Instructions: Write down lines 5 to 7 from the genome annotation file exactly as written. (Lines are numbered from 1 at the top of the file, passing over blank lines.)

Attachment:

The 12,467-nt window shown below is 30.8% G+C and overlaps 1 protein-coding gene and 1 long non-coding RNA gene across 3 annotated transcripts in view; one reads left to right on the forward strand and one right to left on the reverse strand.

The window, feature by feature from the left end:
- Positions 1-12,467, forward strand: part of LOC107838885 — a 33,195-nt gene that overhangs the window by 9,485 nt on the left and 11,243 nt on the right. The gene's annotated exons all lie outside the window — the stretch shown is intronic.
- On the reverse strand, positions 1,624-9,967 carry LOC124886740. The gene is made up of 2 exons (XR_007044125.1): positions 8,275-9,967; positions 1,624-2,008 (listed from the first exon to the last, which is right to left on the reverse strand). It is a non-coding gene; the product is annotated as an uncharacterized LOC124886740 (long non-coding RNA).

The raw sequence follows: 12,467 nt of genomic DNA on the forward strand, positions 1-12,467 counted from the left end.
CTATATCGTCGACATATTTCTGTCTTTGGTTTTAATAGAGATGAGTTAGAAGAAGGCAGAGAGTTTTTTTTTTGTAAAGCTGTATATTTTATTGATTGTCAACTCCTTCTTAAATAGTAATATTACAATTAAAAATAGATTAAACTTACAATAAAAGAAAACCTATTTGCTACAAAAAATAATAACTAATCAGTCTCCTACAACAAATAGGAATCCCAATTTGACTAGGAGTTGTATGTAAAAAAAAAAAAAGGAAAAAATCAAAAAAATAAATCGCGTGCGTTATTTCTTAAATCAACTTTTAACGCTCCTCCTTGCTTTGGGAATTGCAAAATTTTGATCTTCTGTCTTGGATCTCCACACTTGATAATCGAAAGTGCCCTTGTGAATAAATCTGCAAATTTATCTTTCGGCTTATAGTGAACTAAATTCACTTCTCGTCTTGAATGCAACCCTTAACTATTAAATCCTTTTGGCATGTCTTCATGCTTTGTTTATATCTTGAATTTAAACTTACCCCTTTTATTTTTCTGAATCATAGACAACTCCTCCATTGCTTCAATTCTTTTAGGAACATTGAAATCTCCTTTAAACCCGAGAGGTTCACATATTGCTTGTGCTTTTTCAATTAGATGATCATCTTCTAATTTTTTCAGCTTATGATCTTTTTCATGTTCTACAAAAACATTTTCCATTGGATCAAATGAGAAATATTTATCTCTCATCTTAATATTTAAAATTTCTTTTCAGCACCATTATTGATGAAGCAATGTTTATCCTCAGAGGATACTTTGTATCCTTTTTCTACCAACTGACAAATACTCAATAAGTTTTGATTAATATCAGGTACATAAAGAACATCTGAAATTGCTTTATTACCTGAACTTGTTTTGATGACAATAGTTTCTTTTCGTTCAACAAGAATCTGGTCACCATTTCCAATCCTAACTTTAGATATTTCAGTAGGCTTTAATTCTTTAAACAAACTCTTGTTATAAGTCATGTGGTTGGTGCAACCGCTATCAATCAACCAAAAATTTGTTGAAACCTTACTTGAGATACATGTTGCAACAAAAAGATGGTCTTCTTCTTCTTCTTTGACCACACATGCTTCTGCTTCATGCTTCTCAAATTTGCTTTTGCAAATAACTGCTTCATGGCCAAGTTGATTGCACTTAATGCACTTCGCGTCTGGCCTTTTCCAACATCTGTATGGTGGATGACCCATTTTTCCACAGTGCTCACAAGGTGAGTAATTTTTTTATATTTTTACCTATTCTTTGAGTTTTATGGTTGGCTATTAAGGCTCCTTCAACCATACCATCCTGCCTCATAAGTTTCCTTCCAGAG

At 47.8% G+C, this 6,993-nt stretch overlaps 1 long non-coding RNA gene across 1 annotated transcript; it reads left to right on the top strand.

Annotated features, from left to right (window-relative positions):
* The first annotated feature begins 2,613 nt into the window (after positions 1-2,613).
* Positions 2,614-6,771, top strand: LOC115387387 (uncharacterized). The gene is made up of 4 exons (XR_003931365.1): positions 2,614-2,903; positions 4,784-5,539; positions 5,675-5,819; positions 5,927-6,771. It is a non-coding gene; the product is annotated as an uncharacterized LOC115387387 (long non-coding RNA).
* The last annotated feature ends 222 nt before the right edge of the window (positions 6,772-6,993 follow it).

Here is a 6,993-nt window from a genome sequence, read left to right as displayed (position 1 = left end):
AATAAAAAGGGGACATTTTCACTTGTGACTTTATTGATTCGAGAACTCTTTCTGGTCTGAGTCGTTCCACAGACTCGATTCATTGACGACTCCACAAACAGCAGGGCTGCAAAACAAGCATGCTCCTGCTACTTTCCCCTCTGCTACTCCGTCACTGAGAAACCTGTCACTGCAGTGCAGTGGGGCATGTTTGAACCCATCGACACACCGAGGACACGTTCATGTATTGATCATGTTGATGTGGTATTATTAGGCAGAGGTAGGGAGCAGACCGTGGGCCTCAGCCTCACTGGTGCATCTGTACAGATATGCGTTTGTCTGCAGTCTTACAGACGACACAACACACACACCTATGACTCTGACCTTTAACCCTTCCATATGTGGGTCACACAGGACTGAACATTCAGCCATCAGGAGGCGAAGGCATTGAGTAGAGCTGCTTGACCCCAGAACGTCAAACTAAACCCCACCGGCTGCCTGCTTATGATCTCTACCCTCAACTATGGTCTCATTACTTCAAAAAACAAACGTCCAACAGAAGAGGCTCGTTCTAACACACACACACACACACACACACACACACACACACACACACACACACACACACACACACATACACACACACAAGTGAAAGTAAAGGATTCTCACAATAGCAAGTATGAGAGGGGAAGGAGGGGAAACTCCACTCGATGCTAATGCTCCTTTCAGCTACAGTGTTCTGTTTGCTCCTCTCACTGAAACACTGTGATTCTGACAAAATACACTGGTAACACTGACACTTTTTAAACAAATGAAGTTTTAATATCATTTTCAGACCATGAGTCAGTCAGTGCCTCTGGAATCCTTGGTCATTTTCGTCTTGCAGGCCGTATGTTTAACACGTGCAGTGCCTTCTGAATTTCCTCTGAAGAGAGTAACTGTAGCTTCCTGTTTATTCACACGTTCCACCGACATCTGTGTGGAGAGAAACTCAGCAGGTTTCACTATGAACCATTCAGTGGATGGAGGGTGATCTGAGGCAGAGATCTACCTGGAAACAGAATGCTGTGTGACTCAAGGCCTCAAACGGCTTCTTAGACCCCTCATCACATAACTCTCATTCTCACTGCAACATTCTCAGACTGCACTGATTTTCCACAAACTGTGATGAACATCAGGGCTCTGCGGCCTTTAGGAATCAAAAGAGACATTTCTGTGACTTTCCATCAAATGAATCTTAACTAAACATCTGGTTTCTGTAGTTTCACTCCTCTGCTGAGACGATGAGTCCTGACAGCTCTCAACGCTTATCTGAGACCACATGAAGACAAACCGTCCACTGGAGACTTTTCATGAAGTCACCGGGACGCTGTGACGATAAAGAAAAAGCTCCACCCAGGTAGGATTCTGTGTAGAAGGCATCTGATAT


The raw sequence follows: 12,467 nt of genomic DNA on the forward strand, positions 1-12,467 counted from the left end.
CTATATCGTCGACATATTTCTGTCTTTGGTTTTAATAGAGATGAGTTAGAAGAAGGCAGAGAGTTTTTTTTTTGTAAAGCTGTATATTTTATTGATTGTCAACTCCTTCTTAAATAGTAATATTACAATTAAAAATAGATTAAACTTACAATAAAAGAAAACCTATTTGCTACAAAAAATAATAACTAATCAGTCTCCTACAACAAATAGGAATCCCAATTTGACTAGGAGTTGTATGTAAAAAAAAAAAAAGGAAAAAATCAAAAAAATAAATCGCGTGCGTTATTTCTTAAATCAACTTTTAACGCTCCTCCTTGCTTTGGGAATTGCAAAATTTTGATCTTCTGTCTTGGATCTCCACACTTGATAATCGAAAGTGCCCTTGTGAATAAATCTGCAAATTTATCTTTCGGCTTATAGTGAACTAAATTCACTTCTCGTCTTGAATGCAACCCTTAACTATTAAATCCTTTTGGCATGTCTTCATGCTTTGTTTATATCTTGAATTTAAACTTACCCCTTTTATTTTTCTGAATCATAGACAACTCCTCCATTGCTTCAATTCTTTTAGGAACATTGAAATCTCCTTTAAACCCGAGAGGTTCACATATTGCTTGTGCTTTTTCAATTAGATGATCATCTTCTAATTTTTTCAGCTTATGATCTTTTTCATGTTCTACAAAAACATTTTCCATTGGATCAAATGAGAAATATTTATCTCTCATCTTAATATTTAAAATTTCTTTTCAGCACCATTATTGATGAAGCAATGTTTATCCTCAGAGGATACTTTGTATCCTTTTTCTACCAACTGACAAATACTCAATAAGTTTTGATTAATATCAGGTACATAAAGAACATCTGAAATTGCTTTATTACCTGAACTTGTTTTGATGACAATAGTTTCTTTTCGTTCAACAAGAATCTGGTCACCATTTCCAATCCTAACTTTAGATATTTCAGTAGGCTTTAATTCTTTAAACAAACTCTTGTTATAAGTCATGTGGTTGGTGCAACCGCTATCAATCAACCAAAAATTTGTTGAAACCTTACTTGAGATACATGTTGCAACAAAAAGATGGTCTTCTTCTTCTTCTTTGACCACACATGCTTCTGCTTCATGCTTCTCAAATTTGCTTTTGCAAATAACTGCTTCATGGCCAAGTTGATTGCACTTAATGCACTTCGCGTCTGGCCTTTTCCAACATCTGTATGGTGGATGACCCATTTTTCCACAGTGCTCACAAGGTGAGTAATTTTTTTATATTTTTACCTATTCTTTGAGTTTTATGGTTGGCTATTAAGGCTCCTTCAACCATACCATCCTGCCTCATAAGTTTCCTTCCAGAG

At 47.8% G+C, this 6,993-nt stretch overlaps 1 long non-coding RNA gene across 1 annotated transcript; it reads left to right on the top strand.